Even if you’re hand-washing, as long as you use warm water, powder soap will dissolve enough to be just as effective as liquid. The only problem with laundry powder is that it tends to look… well, suspicious! I don’t pack any kind of powder in a plastic baggie, since people automatically think “drugs” when it’s packaged like that. I put it into Snapware containers and make sure it’s clearly labeled. Technically, anything that you repackage needs to be labeled, but at least with most things you can tell what it is by sight and smell. Since powders look suspiciously like something else, it would be suspicious for a TSA agent to get close enough to smell what it is!

By the way, I bring a homemade laundry soap that’s so condensed, only one tablespoon is needed for a full load. You can find recipes like this online, but I’ve made a few tweaks for maximum effectiveness and traveler-friendliness. Would anyone be interested in getting the recipe for this or any of my other homemade travel toiletries?

Other Liquids to Take

tsa quart liquid bag

I got a free sample-sized bottle of mouthwash that I’m taking with me, but if you don’t have room or don’t want to buy a miniature bottle, this certainly isn’t a necessity. I am also bringing along tea tree oil. These typically come in small bottles anyway, so there’s no need to transfer packaging or look for something specifically travel-sized. The most important liquid might be hand sanitizer! I’ve been carrying the same little bottle around for over a year and can easily refill it from larger bottles of hand sanitizer. Hey, with as popular as hand sanitizer is, it can even be refilled for free along the road by using sanitizer stations at schools, hotels, and other public places. All together, all the liquids easily fit into the TSA carry-on-approved one-quart bag!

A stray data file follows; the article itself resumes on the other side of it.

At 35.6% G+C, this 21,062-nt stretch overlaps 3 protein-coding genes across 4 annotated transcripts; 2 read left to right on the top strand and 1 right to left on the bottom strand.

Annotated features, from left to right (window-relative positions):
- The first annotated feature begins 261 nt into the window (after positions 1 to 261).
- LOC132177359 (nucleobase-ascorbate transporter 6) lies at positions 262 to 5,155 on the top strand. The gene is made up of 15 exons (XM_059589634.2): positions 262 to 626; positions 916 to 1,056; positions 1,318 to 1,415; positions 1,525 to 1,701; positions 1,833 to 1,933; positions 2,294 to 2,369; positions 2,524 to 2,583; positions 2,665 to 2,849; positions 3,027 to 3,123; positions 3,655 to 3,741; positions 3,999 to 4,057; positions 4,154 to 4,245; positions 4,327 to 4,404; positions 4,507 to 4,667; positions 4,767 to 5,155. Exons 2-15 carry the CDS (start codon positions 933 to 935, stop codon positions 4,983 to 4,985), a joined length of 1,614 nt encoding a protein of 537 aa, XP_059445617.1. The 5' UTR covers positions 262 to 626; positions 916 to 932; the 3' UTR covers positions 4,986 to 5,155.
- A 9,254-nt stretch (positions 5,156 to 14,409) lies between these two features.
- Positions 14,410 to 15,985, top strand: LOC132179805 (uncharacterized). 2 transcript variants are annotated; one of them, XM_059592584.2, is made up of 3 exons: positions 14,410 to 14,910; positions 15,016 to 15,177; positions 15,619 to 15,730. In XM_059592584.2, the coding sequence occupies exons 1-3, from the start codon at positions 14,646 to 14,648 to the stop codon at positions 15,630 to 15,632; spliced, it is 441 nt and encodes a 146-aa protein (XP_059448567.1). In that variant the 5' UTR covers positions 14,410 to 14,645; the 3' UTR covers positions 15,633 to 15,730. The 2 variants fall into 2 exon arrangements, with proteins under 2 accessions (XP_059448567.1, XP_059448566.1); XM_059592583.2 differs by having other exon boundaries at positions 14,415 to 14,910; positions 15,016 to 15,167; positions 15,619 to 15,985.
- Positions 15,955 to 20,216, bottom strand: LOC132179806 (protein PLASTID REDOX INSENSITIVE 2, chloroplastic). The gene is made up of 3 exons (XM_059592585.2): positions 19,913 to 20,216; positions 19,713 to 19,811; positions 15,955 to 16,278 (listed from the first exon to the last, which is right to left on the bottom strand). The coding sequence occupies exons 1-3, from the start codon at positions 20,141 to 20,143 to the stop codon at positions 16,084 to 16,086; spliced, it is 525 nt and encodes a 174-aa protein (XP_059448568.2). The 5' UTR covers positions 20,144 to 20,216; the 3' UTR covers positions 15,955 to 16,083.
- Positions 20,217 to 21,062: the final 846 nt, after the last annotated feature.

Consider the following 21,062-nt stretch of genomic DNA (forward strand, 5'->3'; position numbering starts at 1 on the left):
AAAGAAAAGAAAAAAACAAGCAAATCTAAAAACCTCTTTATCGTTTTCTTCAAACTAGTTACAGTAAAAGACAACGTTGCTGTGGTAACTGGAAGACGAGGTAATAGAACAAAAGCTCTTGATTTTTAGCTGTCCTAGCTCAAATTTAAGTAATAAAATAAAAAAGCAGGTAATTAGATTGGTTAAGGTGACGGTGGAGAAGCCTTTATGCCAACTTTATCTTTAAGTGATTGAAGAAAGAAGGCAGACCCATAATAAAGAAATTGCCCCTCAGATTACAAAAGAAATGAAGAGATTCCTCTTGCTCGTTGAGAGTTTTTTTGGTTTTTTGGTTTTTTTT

This post was made possible by HumanGear, the newest sponsor of the Mediterranean European Trek! They provided products to use on my trip, but all opinions are my own. Stay tuned for more of my thoughts on different HumanGear products!

What’s Your Go-To Travel Gear?

Do you have any travel gear that you can’t leave home without?

A few weeks ago, I was at the yearly yard sale for a local outdoor store. I was hoping to find some good deals on gear to take with me when I travel. Not only did I find that, I found Lewis N. Clark!